Though as every English school-child knows, Thomas Cromwell was also responsible for the Dissolution of the Monasteries. When it began it was probably a wise and necessary move, there was a decreasing number of people entering monastic life and there were many smaller houses that were run uneconomically, not to say wickedly – so appropriating their lands and income had the advantageous effect of increasing the royal coffers while not greatly inconveniencing the inhabitants who could go to the larger houses. It did however greatly affect the poor, sick and needy – many of whom faced a life of greater deprivation on account of this loss. Further depredations on these monasteries and convents, especially the larger ones was a more fundamental and deleterious loss to the whole country. You only have to read HMF Prescott A Man on a Donkey to learn how bad it was.

Still it is also evident from the many letters expressing gratitude that still survive, that Thomas Cromwell personally assisted many people who applied to him for help, and quite clearly the poor people of London held him in great respect.

It was also Thomas Cromwell who engineered a more systematic approach to the ordering of Parliament and the increasing of its powers, so it is worth remembering this when considering his great-grandson, Oliver.

It was towards the end of his life that things begin to drift towards the Thomas Cromwell of history, a man so hated and with a reputation so blackened that it took Hilary Mantel’s novels to drag his reputation out of the mire. There is no doubt that Thomas used his influence at court to have certain people disposed of, some of them genuine enemies of the Crown, no doubt, but equally some of them simply standing in his way. Which is not to his credit, obviously, but it is no less what others did to him once his power had waned sufficiently for them to reach the King’s ear.

Calumnies were the order of the day. Injudicious remarks in private could cost you your neck, if it meant a gain to someone else more powerful. Thomas Cromwell used it against Anne Boleyn and the Dukes of Norfolk and Suffolk used it against him and Henry VIII was willing to act…and many people died as a result.

Both Hilary Mantel and Tracy Borman show a man of humble origins, who against all the odds rose to the highest and most influential position in the country, the King’s right hand. Both authors show that it was his humble origins that most riled the nobles, that he should have positions of influence that they regarded as theirs by right of birth. After his death, Thomas Cromwell was not replaced, his positions were filled by many different people and Henry himself lived to regret his death.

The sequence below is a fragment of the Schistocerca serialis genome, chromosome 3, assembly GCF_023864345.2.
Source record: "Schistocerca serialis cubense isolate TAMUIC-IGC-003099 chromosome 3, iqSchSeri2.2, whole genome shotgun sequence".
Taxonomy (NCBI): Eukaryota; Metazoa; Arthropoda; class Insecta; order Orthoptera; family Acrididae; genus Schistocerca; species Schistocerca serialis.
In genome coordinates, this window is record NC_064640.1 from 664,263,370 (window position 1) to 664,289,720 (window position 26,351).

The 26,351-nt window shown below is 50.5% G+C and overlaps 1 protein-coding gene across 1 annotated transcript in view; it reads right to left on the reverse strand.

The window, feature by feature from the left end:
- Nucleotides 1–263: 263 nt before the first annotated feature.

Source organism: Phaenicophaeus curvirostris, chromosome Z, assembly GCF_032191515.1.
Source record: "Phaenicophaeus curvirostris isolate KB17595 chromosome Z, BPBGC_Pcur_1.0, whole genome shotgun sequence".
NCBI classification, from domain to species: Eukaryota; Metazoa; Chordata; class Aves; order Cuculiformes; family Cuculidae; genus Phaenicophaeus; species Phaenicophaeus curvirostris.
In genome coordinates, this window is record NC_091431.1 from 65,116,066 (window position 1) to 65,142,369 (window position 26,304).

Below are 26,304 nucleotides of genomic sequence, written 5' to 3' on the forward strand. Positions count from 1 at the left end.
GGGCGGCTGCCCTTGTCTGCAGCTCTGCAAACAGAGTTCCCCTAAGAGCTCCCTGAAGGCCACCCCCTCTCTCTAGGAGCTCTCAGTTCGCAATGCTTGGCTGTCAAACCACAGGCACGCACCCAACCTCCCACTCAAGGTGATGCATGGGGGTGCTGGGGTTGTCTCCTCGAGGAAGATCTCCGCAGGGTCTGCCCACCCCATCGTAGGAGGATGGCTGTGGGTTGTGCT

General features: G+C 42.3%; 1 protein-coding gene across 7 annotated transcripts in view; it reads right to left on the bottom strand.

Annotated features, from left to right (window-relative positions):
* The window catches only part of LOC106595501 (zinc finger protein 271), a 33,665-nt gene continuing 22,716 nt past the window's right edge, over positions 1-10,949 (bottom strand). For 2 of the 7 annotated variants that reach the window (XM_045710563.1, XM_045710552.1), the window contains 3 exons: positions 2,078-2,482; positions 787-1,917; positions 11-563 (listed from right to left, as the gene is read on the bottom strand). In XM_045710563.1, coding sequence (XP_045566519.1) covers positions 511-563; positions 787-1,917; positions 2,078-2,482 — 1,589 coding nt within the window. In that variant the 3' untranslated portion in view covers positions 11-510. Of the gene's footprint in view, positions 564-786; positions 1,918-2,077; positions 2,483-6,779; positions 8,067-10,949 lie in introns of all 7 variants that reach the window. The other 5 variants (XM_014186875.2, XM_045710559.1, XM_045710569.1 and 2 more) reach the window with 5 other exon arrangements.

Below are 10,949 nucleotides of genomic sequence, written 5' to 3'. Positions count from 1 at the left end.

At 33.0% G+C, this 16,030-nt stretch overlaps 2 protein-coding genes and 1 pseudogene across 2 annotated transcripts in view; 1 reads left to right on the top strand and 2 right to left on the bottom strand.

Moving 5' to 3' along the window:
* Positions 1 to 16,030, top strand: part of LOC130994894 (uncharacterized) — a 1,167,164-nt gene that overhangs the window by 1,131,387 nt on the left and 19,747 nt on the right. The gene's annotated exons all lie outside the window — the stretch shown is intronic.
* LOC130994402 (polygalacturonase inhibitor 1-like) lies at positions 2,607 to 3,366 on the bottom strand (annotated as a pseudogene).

Contemporary writers and historians alike were quick to remember the bad things he did, and it was not until Geoffrey Elton, the Cambridge historian in the twentieth century began his research into Thomas Cromwell that the tide began to turn towards a more measured view of this extraordinary man.

The untold story of Henry VIII’s most faithful servant is a book I would strongly recommend, as to Hilary Mantel, I can hardly wait for the next and final volume of her trilogy – meanwhile CJ Sansom has brought out a new Shardlake novel Lamentations which is sitting near me…just finish the book I am reading now and then…

Rather presumptuously I have added a poem I wrote on visiting the Tate Britain exhibition of Hans Holbein’s paintings a few years ago.

An afternoon with Holbein at the Tate

The sheer joy of it! The splendour and the thrill!
His economy of line, drawings so spare on detail
Yet, as rich in character as are renaissance jewels.
Lined up, wall upon wall:
Commoners, queens, princes, merchants and The Mores –
Owned now, by Queens, merchants and the rest.

How to absorb it all, and hold in the memory?
To see history now, that was his own today.
The immediacy of it, the immaculate photography of it,
The camera is not made that, for example, Erasmus could portray.

Mentor and friend; sitter and thinker,
With what hair brush did he, the fur sublime,
Painstake to paint each fulsome fleck
A furrier’s feast, frozen skin
Frozen in space and time, that yet, with the mind’s eye,
We softly stroke the paint-worked pelt.

With what skill, marked he the velvet of a prince’s cap
How did he do that? Out-damasked damask, outshone silk?
Or how, with charcoal and paint in twenty strokes
Create a person, or with a single squirrel’s hair create a brow?

The tragic Mores, Thomas and family, sketched separate and then grouped
How did he do that, in lines a Hockney might employ, deliver a family?

So looking, and looking back
We see history enfleshed in paint, mother, father, son –
Queen, King and Prince all there – the living dead –
Seen, all in an afternoon.

DJS 16.10.2006